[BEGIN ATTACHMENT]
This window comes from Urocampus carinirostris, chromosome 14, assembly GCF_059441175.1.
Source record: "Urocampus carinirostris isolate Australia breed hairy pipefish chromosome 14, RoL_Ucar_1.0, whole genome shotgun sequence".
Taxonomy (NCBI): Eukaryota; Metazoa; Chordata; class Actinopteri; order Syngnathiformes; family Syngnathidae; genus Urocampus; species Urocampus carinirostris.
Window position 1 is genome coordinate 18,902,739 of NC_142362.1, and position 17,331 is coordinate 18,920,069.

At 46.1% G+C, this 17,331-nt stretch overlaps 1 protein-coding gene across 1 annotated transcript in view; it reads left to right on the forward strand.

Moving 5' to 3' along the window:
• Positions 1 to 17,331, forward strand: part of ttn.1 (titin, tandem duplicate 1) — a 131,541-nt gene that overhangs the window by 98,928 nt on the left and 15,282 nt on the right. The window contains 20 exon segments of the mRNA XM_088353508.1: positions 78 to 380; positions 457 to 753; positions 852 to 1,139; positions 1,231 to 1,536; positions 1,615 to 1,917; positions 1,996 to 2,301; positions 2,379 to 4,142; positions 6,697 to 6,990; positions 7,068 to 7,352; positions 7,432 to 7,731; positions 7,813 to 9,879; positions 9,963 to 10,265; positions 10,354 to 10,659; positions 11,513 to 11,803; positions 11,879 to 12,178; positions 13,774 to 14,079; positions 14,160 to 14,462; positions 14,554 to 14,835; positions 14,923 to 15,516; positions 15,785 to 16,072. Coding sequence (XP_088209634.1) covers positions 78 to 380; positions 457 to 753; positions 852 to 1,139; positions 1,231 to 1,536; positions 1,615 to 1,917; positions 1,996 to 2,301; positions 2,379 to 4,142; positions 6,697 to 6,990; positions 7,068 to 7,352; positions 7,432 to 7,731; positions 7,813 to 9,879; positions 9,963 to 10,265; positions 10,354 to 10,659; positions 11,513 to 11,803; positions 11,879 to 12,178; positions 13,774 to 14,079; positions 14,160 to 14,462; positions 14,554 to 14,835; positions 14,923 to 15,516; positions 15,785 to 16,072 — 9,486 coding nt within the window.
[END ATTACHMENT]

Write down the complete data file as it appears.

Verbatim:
This window comes from Urocampus carinirostris, chromosome 14, assembly GCF_059441175.1.
Source record: "Urocampus carinirostris isolate Australia breed hairy pipefish chromosome 14, RoL_Ucar_1.0, whole genome shotgun sequence".
Taxonomy (NCBI): Eukaryota; Metazoa; Chordata; class Actinopteri; order Syngnathiformes; family Syngnathidae; genus Urocampus; species Urocampus carinirostris.
Window position 1 is genome coordinate 18,902,739 of NC_142362.1, and position 17,331 is coordinate 18,920,069.

At 46.1% G+C, this 17,331-nt stretch overlaps 1 protein-coding gene across 1 annotated transcript in view; it reads left to right on the forward strand.

Moving 5' to 3' along the window:
• Positions 1 to 17,331, forward strand: part of ttn.1 (titin, tandem duplicate 1) — a 131,541-nt gene that overhangs the window by 98,928 nt on the left and 15,282 nt on the right. The window contains 20 exon segments of the mRNA XM_088353508.1: positions 78 to 380; positions 457 to 753; positions 852 to 1,139; positions 1,231 to 1,536; positions 1,615 to 1,917; positions 1,996 to 2,301; positions 2,379 to 4,142; positions 6,697 to 6,990; positions 7,068 to 7,352; positions 7,432 to 7,731; positions 7,813 to 9,879; positions 9,963 to 10,265; positions 10,354 to 10,659; positions 11,513 to 11,803; positions 11,879 to 12,178; positions 13,774 to 14,079; positions 14,160 to 14,462; positions 14,554 to 14,835; positions 14,923 to 15,516; positions 15,785 to 16,072. Coding sequence (XP_088209634.1) covers positions 78 to 380; positions 457 to 753; positions 852 to 1,139; positions 1,231 to 1,536; positions 1,615 to 1,917; positions 1,996 to 2,301; positions 2,379 to 4,142; positions 6,697 to 6,990; positions 7,068 to 7,352; positions 7,432 to 7,731; positions 7,813 to 9,879; positions 9,963 to 10,265; positions 10,354 to 10,659; positions 11,513 to 11,803; positions 11,879 to 12,178; positions 13,774 to 14,079; positions 14,160 to 14,462; positions 14,554 to 14,835; positions 14,923 to 15,516; positions 15,785 to 16,072 — 9,486 coding nt within the window.